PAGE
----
A lot of people have asked if I’m fluent in Māori after my year of total immersion. The answer is absolutely … not! Sadly, there’s no such thing as a fast track when it comes to te reo Māori. That’s lesson one for you.

Lesson two is that you have to go backwards into the past in order to go forward. At first, I resisted. Like so many others, I came to the reo with a lot of emotional baggage — guilt, shame, fear. I was pretty happy with the way I’d vacuum-sealed my past into a compact little package, and I wasn’t in any great hurry to unpack it.

But I couldn’t complete assignments until I’d dug into my whakapapa, tracing my line of descent as far back as I could go. I took road trips around the motu in the footsteps of my ancestors, discovering the meaning behind the names they’d given to our rivers and mountains and waterfalls.

After you’ve done that, it’s hard to look at those places, or the people who brought you here, in the same way you did before. They’re not just photos on the wall any more, or points on a map. Your story is their story. You’re linked to the past in a way that shapes exactly where you are right now. That kind of knowledge changes you.

So lesson three? Be prepared to have your entire worldview flipped on its head. Learning Māori isn’t like learning Spanish or French or German. It’s an ancient language, poetic and profound. Even the seemingly simple words are imbued with multiple layers of meaning.

It’s impossible to engage with te reo Māori in a superficial way. Take the word poutokomanawa, for example. This is the central pole inside the marae that acts as the main structural support of the building. Without the poutokomanawa, the whare couldn’t stand. Break that word down further and you have the pou (pole), toko (support), manawa (heart).

Because it’s a highly metaphorical language, we were once asked to stand in front of the class and describe the poutokomanawa in our own lives — the person you credit with holding you up and supporting you through thick and thin.

This is a beautiful concept in itself, because the word implicitly acknowledges that none of us get to where we are all on our own.

That day in class, people spoke of their mothers, grandmothers, fathers, sisters, brothers. By the end, there wasn’t a dry eye in the class. When it was my turn to stand, I found I couldn’t even speak.

It’s not that I didn’t know what to say. It’s simply that the weight of emotion carried by this single word left me speechless. It’s almost incredible that such a powerful word in Māori has no close equivalent in English. Well, I suppose you could call someone your centre pole. Hmm. But it doesn’t quite have the same ring, does it?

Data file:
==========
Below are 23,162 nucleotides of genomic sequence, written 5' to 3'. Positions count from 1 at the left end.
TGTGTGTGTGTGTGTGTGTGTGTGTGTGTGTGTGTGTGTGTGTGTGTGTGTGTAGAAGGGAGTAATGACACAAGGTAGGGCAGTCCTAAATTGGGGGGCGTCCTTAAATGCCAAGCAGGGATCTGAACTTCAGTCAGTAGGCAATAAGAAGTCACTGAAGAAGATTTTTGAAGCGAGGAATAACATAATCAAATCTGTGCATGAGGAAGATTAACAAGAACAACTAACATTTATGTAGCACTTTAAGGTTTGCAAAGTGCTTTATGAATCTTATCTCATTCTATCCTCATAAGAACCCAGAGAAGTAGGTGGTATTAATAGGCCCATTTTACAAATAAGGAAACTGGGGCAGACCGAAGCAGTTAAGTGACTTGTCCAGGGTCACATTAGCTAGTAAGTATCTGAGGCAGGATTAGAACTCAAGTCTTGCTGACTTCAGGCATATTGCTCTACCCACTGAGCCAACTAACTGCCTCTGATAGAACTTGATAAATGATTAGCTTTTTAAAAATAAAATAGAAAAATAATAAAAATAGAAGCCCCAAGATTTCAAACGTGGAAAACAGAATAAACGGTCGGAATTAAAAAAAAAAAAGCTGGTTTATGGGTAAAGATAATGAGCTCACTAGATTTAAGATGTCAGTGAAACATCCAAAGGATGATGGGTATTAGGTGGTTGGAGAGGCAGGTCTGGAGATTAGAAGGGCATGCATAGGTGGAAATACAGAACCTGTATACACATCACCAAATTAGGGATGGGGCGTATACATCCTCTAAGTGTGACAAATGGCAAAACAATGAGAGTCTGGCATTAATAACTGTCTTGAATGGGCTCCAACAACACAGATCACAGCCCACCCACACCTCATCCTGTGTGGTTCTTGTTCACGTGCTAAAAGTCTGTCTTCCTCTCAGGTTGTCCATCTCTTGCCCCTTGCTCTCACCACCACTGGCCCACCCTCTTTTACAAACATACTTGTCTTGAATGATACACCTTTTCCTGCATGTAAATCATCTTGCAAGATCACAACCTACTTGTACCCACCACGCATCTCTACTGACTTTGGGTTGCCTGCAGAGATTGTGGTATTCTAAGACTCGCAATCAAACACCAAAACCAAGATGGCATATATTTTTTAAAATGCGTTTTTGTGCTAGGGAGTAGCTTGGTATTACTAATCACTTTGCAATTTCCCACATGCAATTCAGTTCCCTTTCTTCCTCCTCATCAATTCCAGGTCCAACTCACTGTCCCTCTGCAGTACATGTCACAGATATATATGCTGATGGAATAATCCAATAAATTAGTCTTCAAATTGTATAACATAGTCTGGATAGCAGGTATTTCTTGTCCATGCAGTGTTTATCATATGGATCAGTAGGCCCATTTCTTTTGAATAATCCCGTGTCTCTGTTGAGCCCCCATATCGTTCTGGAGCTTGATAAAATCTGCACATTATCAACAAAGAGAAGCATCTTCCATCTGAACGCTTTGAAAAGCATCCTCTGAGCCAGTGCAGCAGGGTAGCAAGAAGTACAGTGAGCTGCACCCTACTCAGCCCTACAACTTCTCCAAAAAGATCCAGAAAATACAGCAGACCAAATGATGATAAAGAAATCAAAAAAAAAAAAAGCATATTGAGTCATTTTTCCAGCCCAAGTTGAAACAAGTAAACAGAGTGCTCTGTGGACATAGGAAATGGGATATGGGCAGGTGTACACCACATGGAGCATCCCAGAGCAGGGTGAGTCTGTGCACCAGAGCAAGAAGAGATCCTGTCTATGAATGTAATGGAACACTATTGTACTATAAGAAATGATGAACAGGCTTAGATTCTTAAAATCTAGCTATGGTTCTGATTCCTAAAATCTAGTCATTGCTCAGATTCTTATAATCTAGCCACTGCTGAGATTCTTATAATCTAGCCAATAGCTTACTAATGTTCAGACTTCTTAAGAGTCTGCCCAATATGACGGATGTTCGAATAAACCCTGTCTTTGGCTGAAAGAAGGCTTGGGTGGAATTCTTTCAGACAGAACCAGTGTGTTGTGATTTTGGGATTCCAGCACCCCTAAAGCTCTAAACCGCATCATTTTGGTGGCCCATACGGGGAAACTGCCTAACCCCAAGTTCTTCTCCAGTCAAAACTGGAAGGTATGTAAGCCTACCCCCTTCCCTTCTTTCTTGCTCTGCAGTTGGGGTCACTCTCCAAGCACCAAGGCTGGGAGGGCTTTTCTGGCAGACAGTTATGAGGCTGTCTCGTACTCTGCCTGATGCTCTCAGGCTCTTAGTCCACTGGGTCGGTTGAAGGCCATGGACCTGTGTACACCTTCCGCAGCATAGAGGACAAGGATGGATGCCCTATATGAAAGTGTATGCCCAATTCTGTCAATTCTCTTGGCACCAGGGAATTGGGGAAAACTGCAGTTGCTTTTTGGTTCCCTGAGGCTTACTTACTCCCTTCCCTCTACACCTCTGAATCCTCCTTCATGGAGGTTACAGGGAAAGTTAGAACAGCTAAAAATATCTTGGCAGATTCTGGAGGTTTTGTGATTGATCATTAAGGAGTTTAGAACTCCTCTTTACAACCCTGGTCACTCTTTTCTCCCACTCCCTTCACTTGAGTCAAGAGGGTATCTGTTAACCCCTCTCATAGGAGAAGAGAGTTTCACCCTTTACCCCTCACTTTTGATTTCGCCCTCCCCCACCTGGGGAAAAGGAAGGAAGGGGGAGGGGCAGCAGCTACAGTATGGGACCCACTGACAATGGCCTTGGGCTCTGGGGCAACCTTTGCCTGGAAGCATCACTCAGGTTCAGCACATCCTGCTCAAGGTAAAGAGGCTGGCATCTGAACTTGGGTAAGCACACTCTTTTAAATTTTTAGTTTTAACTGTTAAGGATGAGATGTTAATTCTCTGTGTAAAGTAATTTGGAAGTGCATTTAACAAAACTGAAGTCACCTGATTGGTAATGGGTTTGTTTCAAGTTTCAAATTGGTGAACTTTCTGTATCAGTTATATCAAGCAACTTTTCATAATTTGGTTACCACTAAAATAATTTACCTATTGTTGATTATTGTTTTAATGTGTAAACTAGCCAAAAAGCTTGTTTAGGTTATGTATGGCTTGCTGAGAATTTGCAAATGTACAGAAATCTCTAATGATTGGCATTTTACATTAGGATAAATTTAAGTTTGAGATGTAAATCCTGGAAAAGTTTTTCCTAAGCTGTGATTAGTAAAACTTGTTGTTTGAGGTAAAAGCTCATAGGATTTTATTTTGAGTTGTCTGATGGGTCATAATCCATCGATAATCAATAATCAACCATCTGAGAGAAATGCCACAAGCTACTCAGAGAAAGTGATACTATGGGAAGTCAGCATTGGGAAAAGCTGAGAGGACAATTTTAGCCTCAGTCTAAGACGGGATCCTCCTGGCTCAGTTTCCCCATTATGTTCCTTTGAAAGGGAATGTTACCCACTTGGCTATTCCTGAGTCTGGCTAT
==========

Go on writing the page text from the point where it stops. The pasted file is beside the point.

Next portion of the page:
Then there was an exercise in composing an original waiata and performing it to the class. I had no idea what that was meant to be all about, other than some kind of X-factor biggest-loser tournament. And yet, fast-forward three months and I’m writing stories that are being published. Not to brag, but that’s kind of terrifying. Then again, it’s nothing compared to singing really, really badly in front of an entire classroom.

So there was lesson four: Take risks. Kia kaha. As W.H. Auden says: You can look if you like, but you will have to leap.

It’s not just the courage to leap you need, though. It’s also the courage to fall. You’ll make mistakes. You might never be as good as you want to be. But those pitfalls and slip-ups also provide the most useful and quickest lessons. The way I learned the difference between awhi (help) and awhina (hug), for example, was to thank a tane friend of mine — in front of his wahine — for all his awhina over the past few weeks.

Which brings me to the final and most important lesson: Awhi each other all the time. Get alongside your mates and take the journey together. I know I couldn’t have done this year without the support and encouragement of my whānau and friends. The laughter and tears we shared in the classroom carried me through the ups and downs. My husband survived assessment week on dry crackers and water, and my kids said supportive things like: “Don’t worry Mum. I’m sure it’ll sound much better when you actually have to give the speech.”

I have been taken to pieces and put back together in quite a different way, thanks to my year of total immersion. I may not always have got what I wanted, but I got what I needed.

Mā te kahukura, ka rere te manu: With wings, the bird shall fly. Mauri Ora!


© E-Tangata, 2015

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